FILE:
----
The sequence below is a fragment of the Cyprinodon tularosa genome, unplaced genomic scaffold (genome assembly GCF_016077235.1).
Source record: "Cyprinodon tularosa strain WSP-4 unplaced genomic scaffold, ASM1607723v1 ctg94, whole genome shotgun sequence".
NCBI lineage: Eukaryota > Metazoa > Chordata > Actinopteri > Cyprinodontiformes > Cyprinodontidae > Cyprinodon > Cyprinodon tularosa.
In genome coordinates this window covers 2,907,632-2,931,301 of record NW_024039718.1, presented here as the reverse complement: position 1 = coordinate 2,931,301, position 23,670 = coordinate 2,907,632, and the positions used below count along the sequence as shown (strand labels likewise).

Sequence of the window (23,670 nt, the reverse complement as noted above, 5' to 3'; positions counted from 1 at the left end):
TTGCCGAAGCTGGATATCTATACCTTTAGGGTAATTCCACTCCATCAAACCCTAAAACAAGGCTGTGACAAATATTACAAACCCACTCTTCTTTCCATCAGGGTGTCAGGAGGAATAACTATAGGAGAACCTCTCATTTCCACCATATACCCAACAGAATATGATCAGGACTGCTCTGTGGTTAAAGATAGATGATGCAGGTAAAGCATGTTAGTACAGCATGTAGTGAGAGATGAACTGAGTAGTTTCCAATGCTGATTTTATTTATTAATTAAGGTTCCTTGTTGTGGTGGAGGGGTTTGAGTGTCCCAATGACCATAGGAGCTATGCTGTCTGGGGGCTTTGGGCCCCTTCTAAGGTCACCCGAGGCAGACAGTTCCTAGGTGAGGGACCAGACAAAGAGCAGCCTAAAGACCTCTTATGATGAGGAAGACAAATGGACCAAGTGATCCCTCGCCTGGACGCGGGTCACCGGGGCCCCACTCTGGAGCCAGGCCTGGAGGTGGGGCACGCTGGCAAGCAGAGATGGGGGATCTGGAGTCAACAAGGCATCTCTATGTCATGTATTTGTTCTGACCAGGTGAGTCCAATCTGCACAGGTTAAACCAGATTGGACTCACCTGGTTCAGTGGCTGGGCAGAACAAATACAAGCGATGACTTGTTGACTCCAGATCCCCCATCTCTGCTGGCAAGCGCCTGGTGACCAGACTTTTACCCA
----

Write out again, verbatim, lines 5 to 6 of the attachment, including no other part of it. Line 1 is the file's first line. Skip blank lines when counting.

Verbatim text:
Sequence of the window (23,670 nt, the reverse complement as noted above, 5' to 3'; positions counted from 1 at the left end):
TTGCCGAAGCTGGATATCTATACCTTTAGGGTAATTCCACTCCATCAAACCCTAAAACAAGGCTGTGACAAATATTACAAACCCACTCTTCTTTCCATCAGGGTGTCAGGAGGAATAACTATAGGAGAACCTCTCATTTCCACCATATACCCAACAGAATATGATCAGGACTGCTCTGTGGTTAAAGATAGATGATGCAGGTAAAGCATGTTAGTACAGCATGTAGTGAGAGATGAACTGAGTAGTTTCCAATGCTGATTTTATTTATTAATTAAGGTTCCTTGTTGTGGTGGAGGGGTTTGAGTGTCCCAATGACCATAGGAGCTATGCTGTCTGGGGGCTTTGGGCCCCTTCTAAGGTCACCCGAGGCAGACAGTTCCTAGGTGAGGGACCAGACAAAGAGCAGCCTAAAGACCTCTTATGATGAGGAAGACAAATGGACCAAGTGATCCCTCGCCTGGACGCGGGTCACCGGGGCCCCACTCTGGAGCCAGGCCTGGAGGTGGGGCACGCTGGCAAGCAGAGATGGGGGATCTGGAGTCAACAAGGCATCTCTATGTCATGTATTTGTTCTGACCAGGTGAGTCCAATCTGCACAGGTTAAACCAGATTGGACTCACCTGGTTCAGTGGCTGGGCAGAACAAATACAAGCGATGACTTGTTGACTCCAGATCCCCCATCTCTGCTGGCAAGCGCCTGGTGACCAGACTTTTACCCA